Some cocoa purchasing clerks operating in the Brong Ahafo region are robbing poor cocoa famers of their sweat in broad day light, by cleverly adjusting scales used in buying the cocoa beans.
The modus operandi of these clerks is to tighten up their purchasing scales, such that the cocoa beans would weigh less on their scales. Irate farmers who have expressed anger over the activities of these clerks are asking the government to intervene.
According to them, if the government wanted to help the cocoa sector to flourish, then it should assist the farmers to have their own weighing scaling machines to weigh their cocoa beans before the purchasing clerks come in with theirs.
They also expressed concerns over the differences in the amount of Kilos used by each of the numerous buying companies, saying “Some weigh the cocoa at 66Kilos, others weigh theirs at 65Kilos, whilst some weigh them at 64Kilos.”
The farmers are seeking explanation why the buying companies buy from them at such amount of kilos, and sell them to the government at 62.5kilos.
According to the farmers, “no shipping items weigh beyond 50kilos is allowed”, challenging The Chronicle to conduct its own investigation. They alleged that the largest Cocoa Purchaser is based at Tema, who buys a total of 4000 bags a year, when ironically Tema is not a cocoa growing town.
“How can the highest purchasing clerk be at Tema where cocoa is not grown?” The farmers alleged during the interview with The Chronicle that the government seemed unconcerned about the situation because it illegally makes 4kilos in every cocoa bag purchased, considering the scale Purchasing Clerks use and the standard amount of 50kilos per bag, shipped or exported.
When contacted, most of the Purchasing Clerks refused to comment, while the few who spoke denied the allegations by the farmers.
A Purchasing Clerk, working for a private buying company in the Asunafo district, however, told this reporter on condition of anonymity that the farmers were right and that the entire fraud starts from the top hierarchy who are aware, but turn to accuse the Purchasing Clerks of cheating.
He said all the scales have been adjusted from source. He revealed that before the opening of every Cocoa season, each purchasing Clerk, irrespective of the company he or she is working for, pays GH˘10 at the office, to be forwarded to the Ghana Standard Authority.
“What is that amount used for or what is its purpose?” He queried. According to him, all the buying companies comply with the payment, because before the District Officer (D.O) gives the money to be used for purchasing to the clerk, a cash amount of GH˘8 which is equivalent to 2Kilos is deducted, which is also recouped by the clerk from the poor farmer.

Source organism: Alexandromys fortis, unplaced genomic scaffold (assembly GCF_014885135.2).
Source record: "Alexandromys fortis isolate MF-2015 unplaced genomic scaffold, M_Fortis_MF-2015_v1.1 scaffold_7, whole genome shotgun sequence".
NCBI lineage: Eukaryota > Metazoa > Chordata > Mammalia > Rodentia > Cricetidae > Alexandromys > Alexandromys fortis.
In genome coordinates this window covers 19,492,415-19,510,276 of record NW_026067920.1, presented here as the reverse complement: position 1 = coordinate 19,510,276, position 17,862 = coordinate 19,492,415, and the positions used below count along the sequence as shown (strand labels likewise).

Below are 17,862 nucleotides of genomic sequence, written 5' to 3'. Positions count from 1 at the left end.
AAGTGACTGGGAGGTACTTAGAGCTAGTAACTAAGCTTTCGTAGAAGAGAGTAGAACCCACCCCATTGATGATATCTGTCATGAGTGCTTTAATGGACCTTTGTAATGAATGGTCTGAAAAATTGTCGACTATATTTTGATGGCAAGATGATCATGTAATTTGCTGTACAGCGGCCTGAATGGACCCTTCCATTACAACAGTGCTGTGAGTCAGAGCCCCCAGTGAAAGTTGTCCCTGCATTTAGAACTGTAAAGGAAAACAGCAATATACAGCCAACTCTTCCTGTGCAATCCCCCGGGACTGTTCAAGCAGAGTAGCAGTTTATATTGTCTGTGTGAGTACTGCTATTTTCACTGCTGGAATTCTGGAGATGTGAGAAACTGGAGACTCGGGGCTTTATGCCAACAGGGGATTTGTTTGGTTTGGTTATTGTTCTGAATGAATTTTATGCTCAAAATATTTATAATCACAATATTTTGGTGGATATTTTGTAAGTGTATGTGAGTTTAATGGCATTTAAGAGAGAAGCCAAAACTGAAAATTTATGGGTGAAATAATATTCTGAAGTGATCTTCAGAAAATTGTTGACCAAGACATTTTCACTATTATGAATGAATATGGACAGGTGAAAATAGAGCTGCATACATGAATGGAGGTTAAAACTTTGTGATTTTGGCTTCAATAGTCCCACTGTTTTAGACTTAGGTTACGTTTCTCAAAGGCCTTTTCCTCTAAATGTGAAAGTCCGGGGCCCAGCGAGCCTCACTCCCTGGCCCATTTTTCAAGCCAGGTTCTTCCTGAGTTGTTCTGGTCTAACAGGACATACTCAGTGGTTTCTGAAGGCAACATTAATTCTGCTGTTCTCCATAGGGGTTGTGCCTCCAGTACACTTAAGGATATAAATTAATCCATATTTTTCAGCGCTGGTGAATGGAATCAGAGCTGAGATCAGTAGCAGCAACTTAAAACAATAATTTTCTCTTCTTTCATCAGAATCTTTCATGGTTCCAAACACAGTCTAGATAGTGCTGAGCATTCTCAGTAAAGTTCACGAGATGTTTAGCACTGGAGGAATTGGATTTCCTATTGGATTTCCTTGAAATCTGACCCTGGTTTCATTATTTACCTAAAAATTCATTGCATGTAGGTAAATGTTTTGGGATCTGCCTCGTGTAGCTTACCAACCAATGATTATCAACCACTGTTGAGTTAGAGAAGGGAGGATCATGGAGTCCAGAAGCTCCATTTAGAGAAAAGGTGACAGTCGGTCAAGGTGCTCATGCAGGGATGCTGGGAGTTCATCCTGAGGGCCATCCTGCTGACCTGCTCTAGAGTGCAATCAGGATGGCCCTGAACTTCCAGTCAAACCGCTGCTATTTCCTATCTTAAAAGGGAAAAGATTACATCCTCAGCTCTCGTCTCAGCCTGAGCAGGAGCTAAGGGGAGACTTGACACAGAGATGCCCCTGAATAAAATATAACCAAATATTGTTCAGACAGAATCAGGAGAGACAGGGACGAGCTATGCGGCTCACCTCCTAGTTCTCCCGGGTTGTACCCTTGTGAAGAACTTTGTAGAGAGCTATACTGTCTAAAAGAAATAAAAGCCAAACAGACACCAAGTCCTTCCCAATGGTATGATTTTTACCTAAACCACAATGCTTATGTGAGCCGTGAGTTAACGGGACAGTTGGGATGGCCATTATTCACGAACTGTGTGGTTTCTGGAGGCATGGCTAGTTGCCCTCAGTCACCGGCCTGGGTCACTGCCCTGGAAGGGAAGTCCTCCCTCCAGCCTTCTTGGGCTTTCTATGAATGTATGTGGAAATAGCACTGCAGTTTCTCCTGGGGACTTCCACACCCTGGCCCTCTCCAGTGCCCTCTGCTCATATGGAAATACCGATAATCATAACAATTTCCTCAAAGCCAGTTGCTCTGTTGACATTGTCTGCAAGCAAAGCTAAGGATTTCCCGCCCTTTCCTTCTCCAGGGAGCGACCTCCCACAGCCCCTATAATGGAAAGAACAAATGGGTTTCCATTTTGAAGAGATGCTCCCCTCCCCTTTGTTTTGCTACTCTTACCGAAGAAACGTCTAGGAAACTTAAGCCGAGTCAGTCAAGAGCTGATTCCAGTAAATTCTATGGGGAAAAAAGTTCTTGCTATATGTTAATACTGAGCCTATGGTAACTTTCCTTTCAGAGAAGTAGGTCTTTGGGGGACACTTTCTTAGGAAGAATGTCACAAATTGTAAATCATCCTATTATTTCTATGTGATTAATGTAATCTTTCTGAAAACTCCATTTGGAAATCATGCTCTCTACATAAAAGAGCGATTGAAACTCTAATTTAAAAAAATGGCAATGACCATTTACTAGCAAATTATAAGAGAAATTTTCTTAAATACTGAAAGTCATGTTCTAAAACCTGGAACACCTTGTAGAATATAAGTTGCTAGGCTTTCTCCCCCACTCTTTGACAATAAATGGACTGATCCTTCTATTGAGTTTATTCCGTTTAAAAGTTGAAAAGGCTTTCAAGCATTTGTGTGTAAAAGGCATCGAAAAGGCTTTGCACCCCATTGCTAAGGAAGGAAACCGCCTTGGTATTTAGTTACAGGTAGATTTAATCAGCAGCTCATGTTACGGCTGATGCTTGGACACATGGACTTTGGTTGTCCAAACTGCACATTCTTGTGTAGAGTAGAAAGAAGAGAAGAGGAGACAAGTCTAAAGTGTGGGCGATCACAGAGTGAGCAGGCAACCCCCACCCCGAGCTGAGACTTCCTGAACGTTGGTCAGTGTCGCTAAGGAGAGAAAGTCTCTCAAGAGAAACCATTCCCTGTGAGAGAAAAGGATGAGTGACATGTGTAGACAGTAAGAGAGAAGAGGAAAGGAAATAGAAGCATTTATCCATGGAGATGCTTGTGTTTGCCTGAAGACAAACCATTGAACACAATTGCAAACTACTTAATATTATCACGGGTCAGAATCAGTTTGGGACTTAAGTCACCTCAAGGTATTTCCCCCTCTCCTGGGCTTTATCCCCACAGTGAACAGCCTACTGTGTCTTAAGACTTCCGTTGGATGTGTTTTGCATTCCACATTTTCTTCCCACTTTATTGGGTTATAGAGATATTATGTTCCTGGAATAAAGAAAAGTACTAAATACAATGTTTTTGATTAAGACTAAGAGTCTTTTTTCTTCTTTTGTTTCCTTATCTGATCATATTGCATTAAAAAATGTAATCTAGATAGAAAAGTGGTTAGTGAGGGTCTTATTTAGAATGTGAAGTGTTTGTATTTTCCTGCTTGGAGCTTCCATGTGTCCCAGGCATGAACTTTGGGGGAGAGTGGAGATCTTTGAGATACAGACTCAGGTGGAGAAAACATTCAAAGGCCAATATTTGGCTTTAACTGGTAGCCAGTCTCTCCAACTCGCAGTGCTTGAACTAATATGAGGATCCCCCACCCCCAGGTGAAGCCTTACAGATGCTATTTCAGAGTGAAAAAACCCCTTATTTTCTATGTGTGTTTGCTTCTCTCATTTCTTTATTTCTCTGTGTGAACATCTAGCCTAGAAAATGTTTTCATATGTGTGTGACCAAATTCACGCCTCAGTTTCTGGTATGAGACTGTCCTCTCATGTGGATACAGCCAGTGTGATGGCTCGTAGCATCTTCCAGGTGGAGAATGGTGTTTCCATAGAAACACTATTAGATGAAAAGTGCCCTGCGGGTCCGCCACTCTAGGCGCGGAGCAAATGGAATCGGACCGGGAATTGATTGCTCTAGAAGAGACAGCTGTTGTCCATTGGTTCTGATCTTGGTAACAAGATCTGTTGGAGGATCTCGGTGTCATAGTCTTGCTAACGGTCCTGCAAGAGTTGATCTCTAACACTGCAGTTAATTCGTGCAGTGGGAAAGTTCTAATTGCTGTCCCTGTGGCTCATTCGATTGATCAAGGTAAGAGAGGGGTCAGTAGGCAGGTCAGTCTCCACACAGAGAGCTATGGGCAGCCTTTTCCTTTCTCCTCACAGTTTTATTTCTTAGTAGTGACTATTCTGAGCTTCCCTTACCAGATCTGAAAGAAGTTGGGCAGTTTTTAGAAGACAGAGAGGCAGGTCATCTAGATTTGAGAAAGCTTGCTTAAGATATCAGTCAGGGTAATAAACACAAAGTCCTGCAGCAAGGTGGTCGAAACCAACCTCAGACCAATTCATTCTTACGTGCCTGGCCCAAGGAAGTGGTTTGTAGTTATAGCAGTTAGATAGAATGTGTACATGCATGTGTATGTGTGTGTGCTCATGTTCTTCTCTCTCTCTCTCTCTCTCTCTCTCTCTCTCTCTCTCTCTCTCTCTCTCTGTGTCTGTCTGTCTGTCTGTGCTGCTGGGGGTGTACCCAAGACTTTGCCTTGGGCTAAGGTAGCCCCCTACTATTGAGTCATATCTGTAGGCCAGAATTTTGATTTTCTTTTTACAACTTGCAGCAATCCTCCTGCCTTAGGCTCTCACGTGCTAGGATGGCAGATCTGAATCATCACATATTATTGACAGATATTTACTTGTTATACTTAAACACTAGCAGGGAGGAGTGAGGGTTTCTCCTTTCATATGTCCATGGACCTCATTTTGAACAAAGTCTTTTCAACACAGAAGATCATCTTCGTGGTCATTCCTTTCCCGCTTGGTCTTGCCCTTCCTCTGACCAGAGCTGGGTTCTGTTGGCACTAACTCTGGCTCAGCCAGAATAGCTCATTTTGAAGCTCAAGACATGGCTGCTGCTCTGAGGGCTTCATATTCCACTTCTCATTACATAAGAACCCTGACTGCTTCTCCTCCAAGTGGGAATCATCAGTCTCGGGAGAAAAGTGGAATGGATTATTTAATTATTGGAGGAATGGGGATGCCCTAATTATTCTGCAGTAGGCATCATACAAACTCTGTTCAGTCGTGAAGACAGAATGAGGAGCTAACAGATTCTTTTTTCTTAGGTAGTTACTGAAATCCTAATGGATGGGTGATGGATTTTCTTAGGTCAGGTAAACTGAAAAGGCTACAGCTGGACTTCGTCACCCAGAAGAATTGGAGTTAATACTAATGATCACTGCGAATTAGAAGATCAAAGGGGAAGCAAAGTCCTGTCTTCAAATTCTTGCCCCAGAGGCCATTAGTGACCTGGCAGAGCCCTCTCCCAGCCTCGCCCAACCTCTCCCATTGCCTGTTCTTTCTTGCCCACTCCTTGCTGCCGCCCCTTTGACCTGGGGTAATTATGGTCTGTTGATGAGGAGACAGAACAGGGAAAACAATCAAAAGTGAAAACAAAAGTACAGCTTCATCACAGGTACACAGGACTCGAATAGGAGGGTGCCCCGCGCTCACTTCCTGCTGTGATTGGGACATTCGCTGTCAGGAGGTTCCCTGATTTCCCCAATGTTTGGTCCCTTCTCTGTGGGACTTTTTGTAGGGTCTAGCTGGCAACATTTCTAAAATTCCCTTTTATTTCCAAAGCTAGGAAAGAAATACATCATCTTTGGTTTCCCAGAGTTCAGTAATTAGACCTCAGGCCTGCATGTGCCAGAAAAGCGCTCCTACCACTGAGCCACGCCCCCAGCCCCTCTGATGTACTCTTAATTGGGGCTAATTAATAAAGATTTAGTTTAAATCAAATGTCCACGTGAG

He explained that if a clerk is given a full amount of GH˘212 which is the price of a bag of Cocoa, then that clerks’ scale has been adjusted indirectly at 66Kilos, but if the GH˘8 has been deducted, then the scale of that clerk would be 64Kilos per bag.
The Produce Buying Company, he continued, also deduct 1Kilo at source, so their scale is at 65Kilos, while the private companies have their scales adjusted between 64 and 66 kilos depending on the amount deducted.
According to the Purchasing Clerk, the top hierarchy was aware, because they claim such deduction are used for a so-called administrative purposes. To him, the onus lied on the government to properly regulate the sector, and that the farmers should not only blame the Purchasing clerks, but the top officials as well.
Another Purchasing Clerk who tried to defend why they buy from the farmers at 64Kilos and sells to the government at 62.5, said after buying from the farmers, they do sampling and checks to remove all bad beans and while doing that, the beans would be reduced in weight, hence the differences.
This explanation was highly contested by a farmer at Yawsae, a farming community in the Sunyani Municipality.
According the farmer, the cocoa beans are critically examined by all clerks before purchasing is done and that such explanation for the extortion cannot be true.
He explained further that per the directive of the Cocoa Marketing Board and its other agencies, the minimum drying period for cocoa beans is two weeks, during which the farmer critically examine the beans to remove all bad ones.
Source: Michael Boateng, Sunyani/The Chronicle
|Disclaimer: Opinions expressed here are those of the writers and do not reflect those of Peacefmonline.com. Peacefmonline.com accepts no responsibility legal or otherwise for their accuracy of content. Please report any inappropriate content to us, and we will evaluate it as a matter of priority.|